Paradigm Shift in Water Management Recognized
May 23, 2008
Research Geared To Water Needs
As the state's water issues and priorities have changed over the last decade, UNL has initiated research and programs to help ag producers have the information they need for sound decision-making.
"We really have seen a paradigm shift in water management in Nebraska, and I don't expect it to change back anytime soon," said UNL Biological Systems Engineer Derrel Martin.
Martin cited the passage of LB962, which requires a conjunctive use, sustainability analysis of all of the state's watersheds. The Natural Resources Districts are developing integrated water management plans, he said.
The price of fuel has doubled in the last five years, so what it costs an irrigator is huge compared to what it used to be, he said.
"We have down-stream or in-stream flow requirements that are beginning to dominate how we manage our watersheds. On the Platte, we have endangered species and no new depletion issues. On the Republican, we have compliance issues on flows to Kansas. We will have to manage water differently than we did five years ago."
Martin said that UNL is engaged in a number of research projects to help producers adjust to changes in water realities. An evapotranspiration study looks at irrigated crops and native range to determine water use rates for the various crops and forages, he said. A study to assess the impact of invasive species is just beginning.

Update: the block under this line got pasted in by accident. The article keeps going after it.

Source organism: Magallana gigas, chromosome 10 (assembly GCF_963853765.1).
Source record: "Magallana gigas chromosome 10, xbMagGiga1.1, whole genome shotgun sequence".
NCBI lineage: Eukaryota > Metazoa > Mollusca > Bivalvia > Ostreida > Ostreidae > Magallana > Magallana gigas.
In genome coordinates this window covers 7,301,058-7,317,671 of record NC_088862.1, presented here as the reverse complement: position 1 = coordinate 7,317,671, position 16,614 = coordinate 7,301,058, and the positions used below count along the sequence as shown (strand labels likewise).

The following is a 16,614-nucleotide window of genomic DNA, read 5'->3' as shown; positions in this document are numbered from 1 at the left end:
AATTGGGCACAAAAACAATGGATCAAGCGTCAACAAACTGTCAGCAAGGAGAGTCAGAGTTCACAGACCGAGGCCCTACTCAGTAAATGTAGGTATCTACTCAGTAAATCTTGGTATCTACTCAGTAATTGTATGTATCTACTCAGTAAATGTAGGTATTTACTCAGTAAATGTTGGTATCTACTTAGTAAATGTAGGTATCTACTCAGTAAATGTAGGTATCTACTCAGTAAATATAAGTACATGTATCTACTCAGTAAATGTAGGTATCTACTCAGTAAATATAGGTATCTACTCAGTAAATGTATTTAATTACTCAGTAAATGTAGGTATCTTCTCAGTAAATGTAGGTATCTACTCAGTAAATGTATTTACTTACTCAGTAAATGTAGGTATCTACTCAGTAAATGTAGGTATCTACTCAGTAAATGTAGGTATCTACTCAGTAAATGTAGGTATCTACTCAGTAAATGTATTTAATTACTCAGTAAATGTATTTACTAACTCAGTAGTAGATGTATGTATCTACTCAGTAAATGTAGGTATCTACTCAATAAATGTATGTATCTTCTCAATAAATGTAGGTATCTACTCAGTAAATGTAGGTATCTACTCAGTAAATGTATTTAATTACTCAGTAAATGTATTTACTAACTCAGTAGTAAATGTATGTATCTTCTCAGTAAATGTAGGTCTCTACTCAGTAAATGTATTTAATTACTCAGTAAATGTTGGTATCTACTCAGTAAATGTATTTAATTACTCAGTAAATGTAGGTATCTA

Other work is trying to measure the water use of riparian grasslands to provide a baseline for managing river vegetation. If all trees were removed, grasses would become the likely ground cover along Nebraska rivers. Research is studying how much water this type of vegetation uses compared to that of trees. Another project is studying the use of satellite data to measure evapotranspiration.
Subsurface irrigation systems have been installed at the UNL Research and Extension Centers (Scottsbluff, North Platte, Norfolk) and the South Central Agriculture Lab (Clay Center) so irrigation engineers — Dean Yonts, Suat Irmak, Bill Kranz and Simon van Donk — can research and demonstrate their use.
These systems offer benefits as well as increased management and possible maintenance. That's why researchers are exploring ways to extend the life of these systems.
Simon van Donk in North Platte is beginning a study to determine how crop residues affect evaporation, Martin said. "Suat Irmak and I are looking at the same question in central Nebraska. We know that the drier it gets and the farther west we go, the less effect residues may have on evaporation," Martin said.
Another group of water researchers are studying the effects of terraces on the amount of water flow, particularly in the Republican Basin. Measurements show a substantial amount of recharge to the ground water that occurs beneath the terrace channels. Terraces catch run-off that might otherwise reach the river. Another study is just beginning to survey the basin, including the Kansas and Colorado portions, to determine the storage capacity and types of terraces that are in place.
"We encourage people to get involved in understanding all water issues," Martin said.
"The 'know how' is really important when it comes to managing our water resources."
West Central REC, North Platte